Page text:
• lifestyle,  mac os x,  macos,  web os

    Roast My Spotlight Settings

    A couple of recent segments on Relay FM’s Connected podcast titled Roast My Menu Bar and Roast My Dock had gotten me thinking about a weird way that I like to use Spotlight Search.

    The long standing feature of macOS is described by Apple this way:

    “Spotlight can help you quickly find apps, documents, and other files on your Mac. With Siri Suggestions, you can also get the latest news, sports scores, weather conditions, and more. Spotlight can even perform calculations and conversions for you.”

    Spotlight was added to Mac OS X 10.4 Tiger back in 2005. Back then, I was not a heavy user of of the tool. I would occasionally use it when I misfiled a document and wanted to quickly try and search for it.

    Source: Wikipedia

    Oddly, the tool that I did end up using, a lot, was a feature of Palm’s Web OS called Universal Search (Web OS 1.x), and its successor feature, Just Type (Web OS 2.x and 3.x). With Web OS, you would just start typing what you were looking for and the Palm Pre would look it up for you.

    Web OS 2.x and 3.x Just Type search bar on a Palm Pre, Source: WebOSNation
    Web OS Just Type search results, Source: WebOSNation

    When I moved from the Palm Pre to the iPhone 4S with iOS 5 in 2011, the Universal Search muscle memory transferred over to Spotlight Search.

    While Mac OS X Spotlight and Web OS Universal Search were meant to search for all sorts of things, both on the device and across the Internet, I fell into a pattern of using both technologies as a quick way to launch applications. First on my Web OS Palm Pre and then on my Macs with Spotlight.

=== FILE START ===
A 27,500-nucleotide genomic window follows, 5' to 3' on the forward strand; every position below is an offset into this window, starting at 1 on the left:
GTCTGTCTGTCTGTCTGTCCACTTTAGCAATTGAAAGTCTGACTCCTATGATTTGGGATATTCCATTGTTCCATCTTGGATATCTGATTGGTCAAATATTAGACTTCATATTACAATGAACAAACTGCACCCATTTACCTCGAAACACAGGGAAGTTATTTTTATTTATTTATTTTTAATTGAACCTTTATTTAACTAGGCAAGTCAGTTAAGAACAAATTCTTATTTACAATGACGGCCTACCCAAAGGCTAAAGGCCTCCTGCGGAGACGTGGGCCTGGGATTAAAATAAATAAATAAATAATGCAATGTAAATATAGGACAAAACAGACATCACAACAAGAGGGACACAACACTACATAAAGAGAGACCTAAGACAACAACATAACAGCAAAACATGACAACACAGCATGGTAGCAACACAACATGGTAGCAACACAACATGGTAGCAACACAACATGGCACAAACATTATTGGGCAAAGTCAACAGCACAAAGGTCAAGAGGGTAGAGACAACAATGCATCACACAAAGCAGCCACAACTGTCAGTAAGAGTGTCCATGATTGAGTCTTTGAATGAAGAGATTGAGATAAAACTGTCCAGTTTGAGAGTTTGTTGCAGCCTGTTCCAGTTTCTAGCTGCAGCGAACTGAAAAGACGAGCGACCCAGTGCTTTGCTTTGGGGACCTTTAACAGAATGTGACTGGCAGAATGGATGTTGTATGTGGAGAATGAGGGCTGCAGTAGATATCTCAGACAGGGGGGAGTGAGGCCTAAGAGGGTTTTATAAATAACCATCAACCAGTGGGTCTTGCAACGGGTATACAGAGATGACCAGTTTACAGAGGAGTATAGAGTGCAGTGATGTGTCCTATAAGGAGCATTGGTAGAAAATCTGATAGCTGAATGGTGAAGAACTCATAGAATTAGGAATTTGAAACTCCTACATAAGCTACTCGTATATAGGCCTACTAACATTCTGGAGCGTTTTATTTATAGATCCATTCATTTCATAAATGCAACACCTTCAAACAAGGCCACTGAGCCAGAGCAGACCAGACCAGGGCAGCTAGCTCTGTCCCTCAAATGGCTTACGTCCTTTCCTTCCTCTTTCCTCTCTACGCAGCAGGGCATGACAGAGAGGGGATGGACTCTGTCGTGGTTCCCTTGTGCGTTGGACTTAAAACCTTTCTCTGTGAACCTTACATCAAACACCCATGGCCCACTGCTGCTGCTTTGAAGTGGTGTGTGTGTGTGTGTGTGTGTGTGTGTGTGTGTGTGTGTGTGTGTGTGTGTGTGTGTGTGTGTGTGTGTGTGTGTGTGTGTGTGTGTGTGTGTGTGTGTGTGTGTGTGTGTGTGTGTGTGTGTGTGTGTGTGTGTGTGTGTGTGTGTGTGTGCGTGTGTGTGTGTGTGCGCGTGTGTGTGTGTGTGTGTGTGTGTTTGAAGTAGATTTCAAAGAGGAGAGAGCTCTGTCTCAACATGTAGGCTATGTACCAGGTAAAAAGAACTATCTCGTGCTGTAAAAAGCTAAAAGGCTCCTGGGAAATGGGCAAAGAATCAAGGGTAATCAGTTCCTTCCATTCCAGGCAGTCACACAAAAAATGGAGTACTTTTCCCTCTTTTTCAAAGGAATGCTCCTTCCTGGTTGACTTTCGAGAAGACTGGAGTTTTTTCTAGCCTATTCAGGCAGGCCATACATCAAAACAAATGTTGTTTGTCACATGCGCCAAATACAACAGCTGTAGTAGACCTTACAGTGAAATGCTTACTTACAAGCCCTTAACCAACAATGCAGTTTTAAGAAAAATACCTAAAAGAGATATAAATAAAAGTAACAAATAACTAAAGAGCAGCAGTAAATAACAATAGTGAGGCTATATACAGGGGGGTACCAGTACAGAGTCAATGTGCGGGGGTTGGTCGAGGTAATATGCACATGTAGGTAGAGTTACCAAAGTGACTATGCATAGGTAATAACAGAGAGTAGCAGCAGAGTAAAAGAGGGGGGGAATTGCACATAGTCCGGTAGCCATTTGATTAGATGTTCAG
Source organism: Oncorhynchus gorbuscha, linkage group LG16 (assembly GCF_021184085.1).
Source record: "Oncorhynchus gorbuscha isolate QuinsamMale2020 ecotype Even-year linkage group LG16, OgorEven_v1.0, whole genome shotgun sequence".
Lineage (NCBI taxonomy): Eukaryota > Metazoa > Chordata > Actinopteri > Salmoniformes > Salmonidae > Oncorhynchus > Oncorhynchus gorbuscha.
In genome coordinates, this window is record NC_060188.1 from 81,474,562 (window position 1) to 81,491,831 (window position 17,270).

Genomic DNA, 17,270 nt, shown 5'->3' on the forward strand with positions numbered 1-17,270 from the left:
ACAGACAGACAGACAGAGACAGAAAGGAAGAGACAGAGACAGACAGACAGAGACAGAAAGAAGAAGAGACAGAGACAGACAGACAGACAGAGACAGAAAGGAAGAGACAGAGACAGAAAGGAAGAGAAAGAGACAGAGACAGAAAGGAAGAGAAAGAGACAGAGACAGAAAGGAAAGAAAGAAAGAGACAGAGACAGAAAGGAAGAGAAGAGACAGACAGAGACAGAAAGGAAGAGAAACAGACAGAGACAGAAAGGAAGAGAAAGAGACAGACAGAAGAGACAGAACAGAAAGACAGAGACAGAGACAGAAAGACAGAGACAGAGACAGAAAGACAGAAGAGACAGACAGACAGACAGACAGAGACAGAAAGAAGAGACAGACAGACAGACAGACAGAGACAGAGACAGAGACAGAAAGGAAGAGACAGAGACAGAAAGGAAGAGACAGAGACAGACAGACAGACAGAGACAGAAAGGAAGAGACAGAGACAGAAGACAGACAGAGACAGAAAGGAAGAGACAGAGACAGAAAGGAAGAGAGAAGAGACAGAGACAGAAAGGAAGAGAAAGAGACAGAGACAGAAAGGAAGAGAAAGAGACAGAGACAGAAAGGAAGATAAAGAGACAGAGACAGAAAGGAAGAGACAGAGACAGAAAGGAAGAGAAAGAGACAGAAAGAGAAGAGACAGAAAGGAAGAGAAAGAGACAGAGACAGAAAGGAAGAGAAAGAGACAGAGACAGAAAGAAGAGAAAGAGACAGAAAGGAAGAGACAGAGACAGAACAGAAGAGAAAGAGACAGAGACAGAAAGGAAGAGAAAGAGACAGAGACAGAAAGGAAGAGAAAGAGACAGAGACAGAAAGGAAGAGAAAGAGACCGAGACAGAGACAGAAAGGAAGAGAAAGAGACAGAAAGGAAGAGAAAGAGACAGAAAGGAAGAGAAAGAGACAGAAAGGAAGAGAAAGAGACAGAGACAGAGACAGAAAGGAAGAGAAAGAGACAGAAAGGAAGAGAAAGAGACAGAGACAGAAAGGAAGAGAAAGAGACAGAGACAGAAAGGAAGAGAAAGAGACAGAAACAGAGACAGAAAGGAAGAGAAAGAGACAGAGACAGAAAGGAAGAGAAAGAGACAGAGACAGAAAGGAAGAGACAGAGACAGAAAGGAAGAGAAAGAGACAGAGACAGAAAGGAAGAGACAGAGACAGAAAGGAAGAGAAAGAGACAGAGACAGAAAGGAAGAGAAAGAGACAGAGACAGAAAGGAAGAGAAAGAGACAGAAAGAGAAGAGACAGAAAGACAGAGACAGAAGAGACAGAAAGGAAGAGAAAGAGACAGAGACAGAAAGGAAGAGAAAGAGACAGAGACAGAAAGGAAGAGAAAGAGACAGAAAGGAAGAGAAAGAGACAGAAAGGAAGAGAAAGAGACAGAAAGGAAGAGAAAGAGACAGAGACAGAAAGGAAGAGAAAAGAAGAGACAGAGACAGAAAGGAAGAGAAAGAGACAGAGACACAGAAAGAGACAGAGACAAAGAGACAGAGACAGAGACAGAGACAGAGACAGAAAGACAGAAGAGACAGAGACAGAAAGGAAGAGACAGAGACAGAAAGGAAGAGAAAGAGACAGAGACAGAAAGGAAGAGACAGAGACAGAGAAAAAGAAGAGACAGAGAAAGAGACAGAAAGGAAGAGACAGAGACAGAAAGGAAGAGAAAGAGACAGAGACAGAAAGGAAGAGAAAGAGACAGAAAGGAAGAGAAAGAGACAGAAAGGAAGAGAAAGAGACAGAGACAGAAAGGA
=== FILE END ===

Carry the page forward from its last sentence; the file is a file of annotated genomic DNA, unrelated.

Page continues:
On the Mac, Spotlight had gone from being a skinny search box in the upper right of the screen to a fully centered search tool that lives at the center of the Mac’s display. As the types of content that Spotlight could search, the search results became longer and longer. But for me, Searchlight would be considered an application launcher first and foremost as a quick way to launch applications without having to take my hands of the keyboard.

    Spotlight Search in macOS Big Sur 11.x

    In recent versions of Mac OS, now known as macOS, I found myself fighting with Spotlight Search for some system apps, like Snapshot, which also has an alias of ‘grab’. (The ‘grab’ alias also works in Microsoft Windows 10 and 11.) I’d want to quickly ‘grab’ a screen capture, pop open Spotlight with the keyboard shortcut Command + Space and type in grab. Rather than getting the Screenshot.app, Spotlight would often put a reference to something ont the web as the fist hit in the list. In past versions of Mac OS, applications would show up first in the list, but that wasn’t always the case in late version of macOS 10.x and Big Sur (11.x).

    Spotlight Settings: Uncheck to declutter search results

    In a recent fit of the machine is working against me rather than helping me, I opened the the Big Sur Settings app, clicked on the Spotlight preferences control panel and unchecked everything in the list except Applications and System Preferences. I may turn on the option to search for definitions in the Dictionary app, but for now, that option remains off.

    So roast my Spotlight usage and preference settings. But for me, this is one time where I chose to customize my Mac to work for me rather than against me.

    And I’m happier for it.

  • lifestyle

    Memorial Day

    On this Memorial Day 2021, let us set aside politics and be thankful for those women and men who service in the United States Armed Forces and, really, all those who protect the citizens of our country. Especially keep in mind those who have given the ultimate sacrifice to protect our way of life.

    Thank you.

  • cause analysis,  information technology,  lifestyle

    The CDC’s COVID-19 Test Design Failure as a Lesson for IT Pros

    David Willman, writing for the Washington Post on December 26, 2020, in an article titled: The CDC’s failed race against covid-19: A threat underestimated and a test overcomplicated: